#13, "Second Thoughts," Par 3, 195 Yards

A good par 3 here.  Water goes all the way down the left and is very close to the edge of the green.  Bunkers are on the front right, but are short of the green, so a miss to the right that is even with the front half of the green is actually not a bad place to be.  There's a bunker on the right that's level with the back half, so be careful going after a back pin.

#14, "Cavern," Par 4, 372 Yards

Don't even think about trying to carry the bunker on the left.  Just hit to the ball to where you can see it.  The only benefit to being over the bunkers is that you'll have a better look into the hole.  But, it's just not worth the risk.  Don't be greedy, take a par here, and move on. 

#11, "Eternity," Par 5, 591 yards

No water on this long par 5 until you get up to the green, where a pond borders the left edge.  It's a three shot hole for almost everyone I'd think.  The second shot must negotiate a two-part fairway, split by a huge side-hill.  Hitting on the upper half, on the right side, will leave the best view into the hole.  Unfortunately, I lost my photographer for the back nine, so I'm much more limited on my pictures.  This whole is an example of that.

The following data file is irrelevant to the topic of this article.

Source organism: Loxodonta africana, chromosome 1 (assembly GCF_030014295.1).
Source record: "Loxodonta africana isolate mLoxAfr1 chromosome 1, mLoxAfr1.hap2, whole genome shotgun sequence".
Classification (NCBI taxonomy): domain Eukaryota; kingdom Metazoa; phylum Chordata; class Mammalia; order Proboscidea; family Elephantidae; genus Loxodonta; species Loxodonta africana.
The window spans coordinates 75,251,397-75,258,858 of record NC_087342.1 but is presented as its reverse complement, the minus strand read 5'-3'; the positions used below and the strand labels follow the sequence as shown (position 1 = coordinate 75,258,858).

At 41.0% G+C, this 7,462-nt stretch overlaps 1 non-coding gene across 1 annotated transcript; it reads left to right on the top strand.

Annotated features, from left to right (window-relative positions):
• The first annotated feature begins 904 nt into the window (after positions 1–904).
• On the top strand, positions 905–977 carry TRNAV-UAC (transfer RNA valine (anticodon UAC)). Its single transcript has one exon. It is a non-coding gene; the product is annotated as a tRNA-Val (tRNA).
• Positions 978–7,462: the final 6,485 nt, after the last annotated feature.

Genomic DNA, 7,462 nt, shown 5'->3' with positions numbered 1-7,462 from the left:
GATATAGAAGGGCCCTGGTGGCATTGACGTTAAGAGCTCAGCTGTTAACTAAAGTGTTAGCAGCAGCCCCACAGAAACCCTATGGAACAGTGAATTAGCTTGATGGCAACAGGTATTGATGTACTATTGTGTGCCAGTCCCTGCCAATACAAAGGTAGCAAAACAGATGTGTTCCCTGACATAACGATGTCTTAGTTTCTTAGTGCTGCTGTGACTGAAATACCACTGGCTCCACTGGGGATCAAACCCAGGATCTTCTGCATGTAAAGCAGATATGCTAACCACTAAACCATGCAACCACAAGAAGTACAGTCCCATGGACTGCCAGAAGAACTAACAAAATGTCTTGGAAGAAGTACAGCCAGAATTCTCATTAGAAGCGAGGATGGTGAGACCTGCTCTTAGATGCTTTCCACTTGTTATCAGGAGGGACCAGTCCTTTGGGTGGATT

#12, "Moat," Par 4, 347 Yards

A short par 4.  A drive down the right side will leave the best line into a hole that will be blocked from view by mounds on the left.  The "moat" that gives this hole its name is actually a bunker that surrounds the 3/4 of the green, with the right side being the only spot spared.  Even though it's not water, it should probably be treated as such.  The bunker is deep, and you want no part of it.  The good thing is that you should be coming into this hole with a short club, so you may be able to still be aggressive.  Here's someone else's picture of the green and the moat.

#10, "Quarry," Par 4, 380 Yards

Avoiding the water down the left and the water that fronts the green is the trick to this one.  Stay right on the drive, because the water is closer than you think.  Right down the middle, you don't want to drive of more than about 230 yards from these tees.  A big hitter could take a line over the bunkers on the right, but that's probably about a 260 yard carry and I'm not sure there's much to be gained.  Rocks line the edge of the water and give this hole its name.  

#7, "Black Hole," Par 4, 309 Yards